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The sun-warmed breeze was sweet with the scent of lilacs and wildflowers.

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Did you know that Mallard ducks will visit the ocean to bathe and feed? I had thought they were strictly freshwater birds. I was very surprised to see them paddling around in this tide pool.

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The sound of the waves mingled with birdsong and the quiet conversation and laughter of others out enjoying the day.

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There was even music!

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Who could ask for more?

We drove home tired but happy. It had been a perfect day. It was just a few hours, spent less than an hour’s drive from home, but it truly felt like a vacation. It reminded me of how little it takes to break out of my routine for a refreshing change, and how good it feels when I do. Here’s to more “Daycations”! *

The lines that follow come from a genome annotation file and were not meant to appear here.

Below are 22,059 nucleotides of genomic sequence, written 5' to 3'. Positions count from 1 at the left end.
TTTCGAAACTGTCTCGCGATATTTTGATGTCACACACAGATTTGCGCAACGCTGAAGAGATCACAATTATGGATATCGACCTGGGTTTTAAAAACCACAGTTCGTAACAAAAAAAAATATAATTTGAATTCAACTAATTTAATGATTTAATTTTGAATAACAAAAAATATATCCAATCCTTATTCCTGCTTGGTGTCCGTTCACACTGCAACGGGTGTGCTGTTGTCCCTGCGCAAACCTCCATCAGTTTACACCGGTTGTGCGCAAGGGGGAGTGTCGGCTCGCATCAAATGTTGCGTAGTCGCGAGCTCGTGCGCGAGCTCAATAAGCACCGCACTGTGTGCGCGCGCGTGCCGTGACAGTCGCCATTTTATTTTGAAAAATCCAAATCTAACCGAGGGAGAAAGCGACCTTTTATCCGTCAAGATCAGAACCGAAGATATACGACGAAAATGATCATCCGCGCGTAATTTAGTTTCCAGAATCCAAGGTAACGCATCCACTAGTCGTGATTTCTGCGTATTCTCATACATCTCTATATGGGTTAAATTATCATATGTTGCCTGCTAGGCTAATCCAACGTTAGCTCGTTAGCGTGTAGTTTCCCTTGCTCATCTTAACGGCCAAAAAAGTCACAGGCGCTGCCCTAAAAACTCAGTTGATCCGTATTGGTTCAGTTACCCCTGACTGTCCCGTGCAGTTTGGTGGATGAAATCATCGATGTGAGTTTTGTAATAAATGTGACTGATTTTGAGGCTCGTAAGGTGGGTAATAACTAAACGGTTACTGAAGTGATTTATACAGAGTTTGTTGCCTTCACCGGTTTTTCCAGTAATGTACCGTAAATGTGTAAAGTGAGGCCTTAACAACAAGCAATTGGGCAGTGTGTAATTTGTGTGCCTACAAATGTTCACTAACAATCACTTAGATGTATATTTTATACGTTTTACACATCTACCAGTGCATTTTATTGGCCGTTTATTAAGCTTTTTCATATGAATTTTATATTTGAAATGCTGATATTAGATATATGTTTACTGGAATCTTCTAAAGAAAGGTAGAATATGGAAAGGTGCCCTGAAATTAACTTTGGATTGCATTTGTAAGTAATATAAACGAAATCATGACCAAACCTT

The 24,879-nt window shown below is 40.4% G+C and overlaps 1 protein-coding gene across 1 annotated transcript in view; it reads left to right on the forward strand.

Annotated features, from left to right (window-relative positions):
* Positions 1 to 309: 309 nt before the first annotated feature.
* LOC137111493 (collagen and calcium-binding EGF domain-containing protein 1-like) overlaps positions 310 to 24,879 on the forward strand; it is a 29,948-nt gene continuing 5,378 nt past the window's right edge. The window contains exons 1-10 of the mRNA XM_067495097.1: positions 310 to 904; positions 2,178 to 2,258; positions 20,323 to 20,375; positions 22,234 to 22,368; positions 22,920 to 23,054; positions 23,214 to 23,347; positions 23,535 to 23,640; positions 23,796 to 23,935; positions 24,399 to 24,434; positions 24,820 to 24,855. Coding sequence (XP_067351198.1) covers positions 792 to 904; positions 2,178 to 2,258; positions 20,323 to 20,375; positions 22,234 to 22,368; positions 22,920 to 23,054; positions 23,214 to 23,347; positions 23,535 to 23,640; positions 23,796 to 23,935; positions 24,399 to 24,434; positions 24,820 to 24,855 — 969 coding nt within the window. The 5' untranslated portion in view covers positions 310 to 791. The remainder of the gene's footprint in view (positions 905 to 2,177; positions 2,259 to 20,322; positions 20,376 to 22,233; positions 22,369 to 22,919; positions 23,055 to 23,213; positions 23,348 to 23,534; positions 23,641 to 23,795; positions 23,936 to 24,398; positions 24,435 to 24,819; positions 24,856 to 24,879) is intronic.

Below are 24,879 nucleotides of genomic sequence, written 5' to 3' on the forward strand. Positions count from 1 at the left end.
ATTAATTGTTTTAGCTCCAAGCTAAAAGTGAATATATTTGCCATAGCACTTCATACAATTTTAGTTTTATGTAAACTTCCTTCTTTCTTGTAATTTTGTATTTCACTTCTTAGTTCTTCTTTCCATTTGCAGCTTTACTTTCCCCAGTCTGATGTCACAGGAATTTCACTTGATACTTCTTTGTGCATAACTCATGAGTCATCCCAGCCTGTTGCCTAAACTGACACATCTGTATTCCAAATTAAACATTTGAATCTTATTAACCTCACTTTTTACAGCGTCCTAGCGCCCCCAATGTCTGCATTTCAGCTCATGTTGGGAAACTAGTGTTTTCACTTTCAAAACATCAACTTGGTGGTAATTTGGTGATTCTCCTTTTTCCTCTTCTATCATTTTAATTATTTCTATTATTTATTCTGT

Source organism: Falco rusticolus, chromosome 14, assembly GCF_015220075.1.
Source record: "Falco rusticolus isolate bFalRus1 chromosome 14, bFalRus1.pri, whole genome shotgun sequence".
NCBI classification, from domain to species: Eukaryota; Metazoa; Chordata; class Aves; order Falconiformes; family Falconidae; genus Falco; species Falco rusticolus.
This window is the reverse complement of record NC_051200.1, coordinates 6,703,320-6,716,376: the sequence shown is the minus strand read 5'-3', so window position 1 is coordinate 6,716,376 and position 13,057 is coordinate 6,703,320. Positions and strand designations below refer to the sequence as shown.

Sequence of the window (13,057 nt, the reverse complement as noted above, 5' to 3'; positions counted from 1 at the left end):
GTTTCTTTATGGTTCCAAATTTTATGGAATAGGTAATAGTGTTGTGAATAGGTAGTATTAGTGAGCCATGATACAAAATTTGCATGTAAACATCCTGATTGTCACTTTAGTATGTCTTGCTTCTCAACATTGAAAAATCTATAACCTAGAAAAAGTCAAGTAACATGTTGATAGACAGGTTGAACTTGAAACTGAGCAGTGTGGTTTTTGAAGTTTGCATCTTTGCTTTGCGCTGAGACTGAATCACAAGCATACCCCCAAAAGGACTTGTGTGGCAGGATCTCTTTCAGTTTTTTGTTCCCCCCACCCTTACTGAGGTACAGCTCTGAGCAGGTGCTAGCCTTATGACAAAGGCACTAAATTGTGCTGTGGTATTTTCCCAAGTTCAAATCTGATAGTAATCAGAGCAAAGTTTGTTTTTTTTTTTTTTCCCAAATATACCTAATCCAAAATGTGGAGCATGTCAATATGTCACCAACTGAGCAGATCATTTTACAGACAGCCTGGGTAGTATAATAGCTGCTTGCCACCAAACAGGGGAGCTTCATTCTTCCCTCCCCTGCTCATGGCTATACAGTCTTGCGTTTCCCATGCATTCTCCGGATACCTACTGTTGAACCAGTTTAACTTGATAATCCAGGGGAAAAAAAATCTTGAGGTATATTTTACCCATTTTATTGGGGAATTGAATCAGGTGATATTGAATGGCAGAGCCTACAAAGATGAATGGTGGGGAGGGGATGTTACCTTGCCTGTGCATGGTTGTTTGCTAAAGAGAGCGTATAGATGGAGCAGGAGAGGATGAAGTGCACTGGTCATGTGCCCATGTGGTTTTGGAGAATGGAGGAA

* Credit goes to my friend Cathy H at Gramma’s Little Corner for introducing me to this delightful word.


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Winter’s Arrived

It felt like winter finally arrived on Friday, when we got almost ten inches of snow.

IMG_8804Snow Day Afternoon

One of the rules at my apartment building is that we must move our vehicles out of the parking lot by 8 a.m. on the day after a snowstorm, so the lot can be plowed. Saturday morning dawned: it was 7 degrees at 7 a.m. I filled my travel mug with hot coffee and headed out at 7:30 to do some shopping while I waited for the all-clear to go back into the lot.